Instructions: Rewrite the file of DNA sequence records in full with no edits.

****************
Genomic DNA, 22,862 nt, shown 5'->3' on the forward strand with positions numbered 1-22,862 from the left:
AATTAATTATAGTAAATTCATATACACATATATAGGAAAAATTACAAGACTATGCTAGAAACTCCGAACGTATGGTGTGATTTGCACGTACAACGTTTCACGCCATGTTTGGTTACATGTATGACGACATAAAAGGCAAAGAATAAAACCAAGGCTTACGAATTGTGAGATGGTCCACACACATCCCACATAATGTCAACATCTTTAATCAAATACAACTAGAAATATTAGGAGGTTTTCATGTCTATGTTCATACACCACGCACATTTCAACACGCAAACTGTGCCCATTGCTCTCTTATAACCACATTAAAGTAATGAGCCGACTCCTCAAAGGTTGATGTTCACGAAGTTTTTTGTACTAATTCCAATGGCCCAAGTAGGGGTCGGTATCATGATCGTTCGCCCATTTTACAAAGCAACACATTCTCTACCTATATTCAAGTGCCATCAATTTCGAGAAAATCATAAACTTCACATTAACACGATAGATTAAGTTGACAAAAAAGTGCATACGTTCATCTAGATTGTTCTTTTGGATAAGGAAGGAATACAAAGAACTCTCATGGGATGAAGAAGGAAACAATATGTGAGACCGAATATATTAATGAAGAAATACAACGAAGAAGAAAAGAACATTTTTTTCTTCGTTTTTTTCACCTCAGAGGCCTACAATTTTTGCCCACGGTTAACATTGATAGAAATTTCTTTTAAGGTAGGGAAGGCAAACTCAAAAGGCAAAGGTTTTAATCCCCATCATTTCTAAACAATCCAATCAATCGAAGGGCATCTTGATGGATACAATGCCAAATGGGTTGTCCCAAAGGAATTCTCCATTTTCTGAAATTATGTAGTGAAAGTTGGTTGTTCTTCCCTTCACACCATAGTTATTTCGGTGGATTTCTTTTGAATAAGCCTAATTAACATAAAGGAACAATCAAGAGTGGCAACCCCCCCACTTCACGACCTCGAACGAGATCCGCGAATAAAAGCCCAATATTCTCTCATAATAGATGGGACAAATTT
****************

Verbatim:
Genomic DNA, 22,862 nt, shown 5'->3' on the forward strand with positions numbered 1-22,862 from the left:
AATTAATTATAGTAAATTCATATACACATATATAGGAAAAATTACAAGACTATGCTAGAAACTCCGAACGTATGGTGTGATTTGCACGTACAACGTTTCACGCCATGTTTGGTTACATGTATGACGACATAAAAGGCAAAGAATAAAACCAAGGCTTACGAATTGTGAGATGGTCCACACACATCCCACATAATGTCAACATCTTTAATCAAATACAACTAGAAATATTAGGAGGTTTTCATGTCTATGTTCATACACCACGCACATTTCAACACGCAAACTGTGCCCATTGCTCTCTTATAACCACATTAAAGTAATGAGCCGACTCCTCAAAGGTTGATGTTCACGAAGTTTTTTGTACTAATTCCAATGGCCCAAGTAGGGGTCGGTATCATGATCGTTCGCCCATTTTACAAAGCAACACATTCTCTACCTATATTCAAGTGCCATCAATTTCGAGAAAATCATAAACTTCACATTAACACGATAGATTAAGTTGACAAAAAAGTGCATACGTTCATCTAGATTGTTCTTTTGGATAAGGAAGGAATACAAAGAACTCTCATGGGATGAAGAAGGAAACAATATGTGAGACCGAATATATTAATGAAGAAATACAACGAAGAAGAAAAGAACATTTTTTTCTTCGTTTTTTTCACCTCAGAGGCCTACAATTTTTGCCCACGGTTAACATTGATAGAAATTTCTTTTAAGGTAGGGAAGGCAAACTCAAAAGGCAAAGGTTTTAATCCCCATCATTTCTAAACAATCCAATCAATCGAAGGGCATCTTGATGGATACAATGCCAAATGGGTTGTCCCAAAGGAATTCTCCATTTTCTGAAATTATGTAGTGAAAGTTGGTTGTTCTTCCCTTCACACCATAGTTATTTCGGTGGATTTCTTTTGAATAAGCCTAATTAACATAAAGGAACAATCAAGAGTGGCAACCCCCCCACTTCACGACCTCGAACGAGATCCGCGAATAAAAGCCCAATATTCTCTCATAATAGATGGGACAAATTT